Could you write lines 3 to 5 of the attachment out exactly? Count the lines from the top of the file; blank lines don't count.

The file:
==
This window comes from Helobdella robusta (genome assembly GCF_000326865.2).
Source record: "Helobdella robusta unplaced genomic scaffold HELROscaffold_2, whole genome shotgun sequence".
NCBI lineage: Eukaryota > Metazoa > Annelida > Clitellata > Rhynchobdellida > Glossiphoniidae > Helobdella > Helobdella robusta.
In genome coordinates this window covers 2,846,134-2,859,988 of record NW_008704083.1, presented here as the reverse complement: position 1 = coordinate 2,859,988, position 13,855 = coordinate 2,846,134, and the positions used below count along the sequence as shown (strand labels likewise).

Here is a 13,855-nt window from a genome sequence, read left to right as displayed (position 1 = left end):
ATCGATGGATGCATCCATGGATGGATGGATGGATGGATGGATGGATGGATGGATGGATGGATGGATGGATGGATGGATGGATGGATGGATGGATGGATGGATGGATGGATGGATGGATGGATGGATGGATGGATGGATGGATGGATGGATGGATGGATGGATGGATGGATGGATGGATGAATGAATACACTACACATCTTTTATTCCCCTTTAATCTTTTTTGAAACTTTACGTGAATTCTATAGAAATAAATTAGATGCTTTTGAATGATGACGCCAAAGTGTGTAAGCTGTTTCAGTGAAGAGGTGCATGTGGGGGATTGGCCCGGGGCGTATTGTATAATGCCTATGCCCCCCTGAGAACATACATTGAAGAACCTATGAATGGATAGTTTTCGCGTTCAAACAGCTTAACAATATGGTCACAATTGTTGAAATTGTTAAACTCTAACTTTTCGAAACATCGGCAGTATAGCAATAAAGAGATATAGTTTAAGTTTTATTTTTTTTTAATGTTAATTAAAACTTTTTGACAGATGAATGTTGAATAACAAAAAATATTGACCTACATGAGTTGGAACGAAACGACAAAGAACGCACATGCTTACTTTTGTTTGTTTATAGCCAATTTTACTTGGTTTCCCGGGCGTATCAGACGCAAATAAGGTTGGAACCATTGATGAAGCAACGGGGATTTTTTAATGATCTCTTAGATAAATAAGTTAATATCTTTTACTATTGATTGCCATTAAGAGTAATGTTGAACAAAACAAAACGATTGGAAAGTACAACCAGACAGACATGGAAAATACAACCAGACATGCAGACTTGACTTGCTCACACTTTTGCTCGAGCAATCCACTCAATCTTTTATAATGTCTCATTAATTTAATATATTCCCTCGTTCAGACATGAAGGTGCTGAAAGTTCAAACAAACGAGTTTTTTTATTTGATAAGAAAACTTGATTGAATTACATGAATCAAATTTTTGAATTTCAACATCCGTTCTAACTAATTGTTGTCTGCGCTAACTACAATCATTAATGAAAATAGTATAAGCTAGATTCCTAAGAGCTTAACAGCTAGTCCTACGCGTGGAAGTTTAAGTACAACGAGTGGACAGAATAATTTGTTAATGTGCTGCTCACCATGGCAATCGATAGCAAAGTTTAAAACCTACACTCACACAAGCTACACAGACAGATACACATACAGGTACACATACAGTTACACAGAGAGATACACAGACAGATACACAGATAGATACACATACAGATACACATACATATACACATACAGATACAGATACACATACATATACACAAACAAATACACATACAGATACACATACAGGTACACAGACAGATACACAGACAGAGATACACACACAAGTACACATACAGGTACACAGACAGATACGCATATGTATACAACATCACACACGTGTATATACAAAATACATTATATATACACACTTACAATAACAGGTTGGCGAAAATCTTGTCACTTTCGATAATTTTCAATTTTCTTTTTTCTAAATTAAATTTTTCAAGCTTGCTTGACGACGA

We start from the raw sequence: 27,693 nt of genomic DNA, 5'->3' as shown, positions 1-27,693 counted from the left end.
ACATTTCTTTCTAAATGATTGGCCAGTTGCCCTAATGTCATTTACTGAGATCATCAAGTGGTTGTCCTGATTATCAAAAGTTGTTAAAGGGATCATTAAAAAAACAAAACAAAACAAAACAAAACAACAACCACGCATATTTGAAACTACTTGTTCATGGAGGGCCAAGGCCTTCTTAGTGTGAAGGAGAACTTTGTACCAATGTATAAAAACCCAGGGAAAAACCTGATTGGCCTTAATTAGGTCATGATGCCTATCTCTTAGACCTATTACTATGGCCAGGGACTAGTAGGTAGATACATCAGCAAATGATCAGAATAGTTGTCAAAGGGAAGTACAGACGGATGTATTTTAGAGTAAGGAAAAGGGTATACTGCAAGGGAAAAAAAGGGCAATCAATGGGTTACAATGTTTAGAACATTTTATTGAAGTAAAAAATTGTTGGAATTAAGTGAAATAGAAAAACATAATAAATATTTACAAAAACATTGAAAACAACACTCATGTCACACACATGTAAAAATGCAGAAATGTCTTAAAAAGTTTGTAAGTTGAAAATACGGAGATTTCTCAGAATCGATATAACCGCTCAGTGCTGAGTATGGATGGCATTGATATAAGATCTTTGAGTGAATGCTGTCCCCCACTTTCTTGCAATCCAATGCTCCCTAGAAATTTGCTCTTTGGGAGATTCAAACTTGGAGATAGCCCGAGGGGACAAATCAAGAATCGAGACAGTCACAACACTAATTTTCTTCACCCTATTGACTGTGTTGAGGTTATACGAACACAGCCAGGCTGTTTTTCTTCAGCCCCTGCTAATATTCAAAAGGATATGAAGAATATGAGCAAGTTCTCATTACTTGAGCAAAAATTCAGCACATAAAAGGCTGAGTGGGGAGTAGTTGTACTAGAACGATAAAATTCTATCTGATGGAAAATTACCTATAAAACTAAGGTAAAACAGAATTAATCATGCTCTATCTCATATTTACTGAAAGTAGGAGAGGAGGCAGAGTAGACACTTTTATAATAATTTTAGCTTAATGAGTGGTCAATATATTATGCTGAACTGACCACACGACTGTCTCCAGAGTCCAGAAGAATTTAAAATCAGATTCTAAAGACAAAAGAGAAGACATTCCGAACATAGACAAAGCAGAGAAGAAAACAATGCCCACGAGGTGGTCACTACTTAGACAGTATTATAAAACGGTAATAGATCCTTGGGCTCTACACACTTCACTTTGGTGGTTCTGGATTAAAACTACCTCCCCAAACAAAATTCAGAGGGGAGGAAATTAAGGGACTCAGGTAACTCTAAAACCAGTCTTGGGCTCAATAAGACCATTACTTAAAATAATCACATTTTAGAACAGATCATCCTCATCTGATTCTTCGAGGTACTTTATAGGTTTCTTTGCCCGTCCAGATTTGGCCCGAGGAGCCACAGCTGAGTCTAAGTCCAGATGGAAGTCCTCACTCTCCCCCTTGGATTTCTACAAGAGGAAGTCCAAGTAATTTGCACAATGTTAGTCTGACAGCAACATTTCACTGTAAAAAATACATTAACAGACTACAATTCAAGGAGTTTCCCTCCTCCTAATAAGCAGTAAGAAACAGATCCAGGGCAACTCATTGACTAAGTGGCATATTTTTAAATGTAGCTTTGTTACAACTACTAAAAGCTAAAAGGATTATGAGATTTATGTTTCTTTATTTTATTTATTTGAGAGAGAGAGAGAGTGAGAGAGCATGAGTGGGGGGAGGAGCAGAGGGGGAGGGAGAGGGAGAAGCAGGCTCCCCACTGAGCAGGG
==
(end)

NCBI lineage: Eukaryota > Metazoa > Annelida > Clitellata > Rhynchobdellida > Glossiphoniidae > Helobdella > Helobdella robusta.
In genome coordinates this window covers 2,846,134-2,859,988 of record NW_008704083.1, presented here as the reverse complement: position 1 = coordinate 2,859,988, position 13,855 = coordinate 2,846,134, and the positions used below count along the sequence as shown (strand labels likewise).

Here is a 13,855-nt window from a genome sequence, read left to right as displayed (position 1 = left end):